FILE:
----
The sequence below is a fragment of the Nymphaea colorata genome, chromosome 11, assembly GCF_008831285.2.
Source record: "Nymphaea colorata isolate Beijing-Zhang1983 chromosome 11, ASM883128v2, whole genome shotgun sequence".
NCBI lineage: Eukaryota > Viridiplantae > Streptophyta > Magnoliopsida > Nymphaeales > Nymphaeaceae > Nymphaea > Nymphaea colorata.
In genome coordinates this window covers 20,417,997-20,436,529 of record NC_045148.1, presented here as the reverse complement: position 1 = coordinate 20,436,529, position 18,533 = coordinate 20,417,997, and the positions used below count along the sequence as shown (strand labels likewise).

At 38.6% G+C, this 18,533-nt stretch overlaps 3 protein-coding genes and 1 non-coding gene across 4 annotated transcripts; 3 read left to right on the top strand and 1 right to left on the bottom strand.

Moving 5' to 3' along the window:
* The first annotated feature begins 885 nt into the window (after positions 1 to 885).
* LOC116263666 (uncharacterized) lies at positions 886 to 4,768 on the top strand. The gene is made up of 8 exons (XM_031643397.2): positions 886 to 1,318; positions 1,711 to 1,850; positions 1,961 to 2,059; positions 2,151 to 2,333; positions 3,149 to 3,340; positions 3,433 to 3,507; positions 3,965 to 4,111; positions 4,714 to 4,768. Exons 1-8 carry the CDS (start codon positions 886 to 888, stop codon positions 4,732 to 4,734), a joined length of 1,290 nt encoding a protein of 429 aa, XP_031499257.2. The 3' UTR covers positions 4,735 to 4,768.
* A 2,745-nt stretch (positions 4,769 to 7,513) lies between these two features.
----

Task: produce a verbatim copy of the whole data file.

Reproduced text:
The sequence below is a fragment of the Nymphaea colorata genome, chromosome 11, assembly GCF_008831285.2.
Source record: "Nymphaea colorata isolate Beijing-Zhang1983 chromosome 11, ASM883128v2, whole genome shotgun sequence".
NCBI lineage: Eukaryota > Viridiplantae > Streptophyta > Magnoliopsida > Nymphaeales > Nymphaeaceae > Nymphaea > Nymphaea colorata.
In genome coordinates this window covers 20,417,997-20,436,529 of record NC_045148.1, presented here as the reverse complement: position 1 = coordinate 20,436,529, position 18,533 = coordinate 20,417,997, and the positions used below count along the sequence as shown (strand labels likewise).

At 38.6% G+C, this 18,533-nt stretch overlaps 3 protein-coding genes and 1 non-coding gene across 4 annotated transcripts; 3 read left to right on the top strand and 1 right to left on the bottom strand.

Moving 5' to 3' along the window:
* The first annotated feature begins 885 nt into the window (after positions 1 to 885).
* LOC116263666 (uncharacterized) lies at positions 886 to 4,768 on the top strand. The gene is made up of 8 exons (XM_031643397.2): positions 886 to 1,318; positions 1,711 to 1,850; positions 1,961 to 2,059; positions 2,151 to 2,333; positions 3,149 to 3,340; positions 3,433 to 3,507; positions 3,965 to 4,111; positions 4,714 to 4,768. Exons 1-8 carry the CDS (start codon positions 886 to 888, stop codon positions 4,732 to 4,734), a joined length of 1,290 nt encoding a protein of 429 aa, XP_031499257.2. The 3' UTR covers positions 4,735 to 4,768.
* A 2,745-nt stretch (positions 4,769 to 7,513) lies between these two features.